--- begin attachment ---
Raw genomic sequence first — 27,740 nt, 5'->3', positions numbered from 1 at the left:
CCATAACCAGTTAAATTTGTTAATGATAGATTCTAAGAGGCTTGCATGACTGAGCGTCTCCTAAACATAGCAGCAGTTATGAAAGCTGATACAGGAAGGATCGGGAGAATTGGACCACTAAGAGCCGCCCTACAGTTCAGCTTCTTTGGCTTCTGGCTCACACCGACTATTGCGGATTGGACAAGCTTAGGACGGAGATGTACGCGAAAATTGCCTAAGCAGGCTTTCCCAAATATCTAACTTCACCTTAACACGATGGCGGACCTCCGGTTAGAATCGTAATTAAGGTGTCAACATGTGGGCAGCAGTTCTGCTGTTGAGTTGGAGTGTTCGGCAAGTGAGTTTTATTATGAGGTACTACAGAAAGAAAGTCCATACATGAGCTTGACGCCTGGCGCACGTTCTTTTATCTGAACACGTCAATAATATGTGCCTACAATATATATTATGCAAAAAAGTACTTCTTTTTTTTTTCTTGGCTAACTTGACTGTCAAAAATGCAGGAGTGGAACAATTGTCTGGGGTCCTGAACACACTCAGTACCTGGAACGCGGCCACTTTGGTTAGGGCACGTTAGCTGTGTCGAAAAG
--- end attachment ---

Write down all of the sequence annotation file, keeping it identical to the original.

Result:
Raw genomic sequence first — 27,740 nt, 5'->3', positions numbered from 1 at the left:
CCATAACCAGTTAAATTTGTTAATGATAGATTCTAAGAGGCTTGCATGACTGAGCGTCTCCTAAACATAGCAGCAGTTATGAAAGCTGATACAGGAAGGATCGGGAGAATTGGACCACTAAGAGCCGCCCTACAGTTCAGCTTCTTTGGCTTCTGGCTCACACCGACTATTGCGGATTGGACAAGCTTAGGACGGAGATGTACGCGAAAATTGCCTAAGCAGGCTTTCCCAAATATCTAACTTCACCTTAACACGATGGCGGACCTCCGGTTAGAATCGTAATTAAGGTGTCAACATGTGGGCAGCAGTTCTGCTGTTGAGTTGGAGTGTTCGGCAAGTGAGTTTTATTATGAGGTACTACAGAAAGAAAGTCCATACATGAGCTTGACGCCTGGCGCACGTTCTTTTATCTGAACACGTCAATAATATGTGCCTACAATATATATTATGCAAAAAAGTACTTCTTTTTTTTTTCTTGGCTAACTTGACTGTCAAAAATGCAGGAGTGGAACAATTGTCTGGGGTCCTGAACACACTCAGTACCTGGAACGCGGCCACTTTGGTTAGGGCACGTTAGCTGTGTCGAAAAG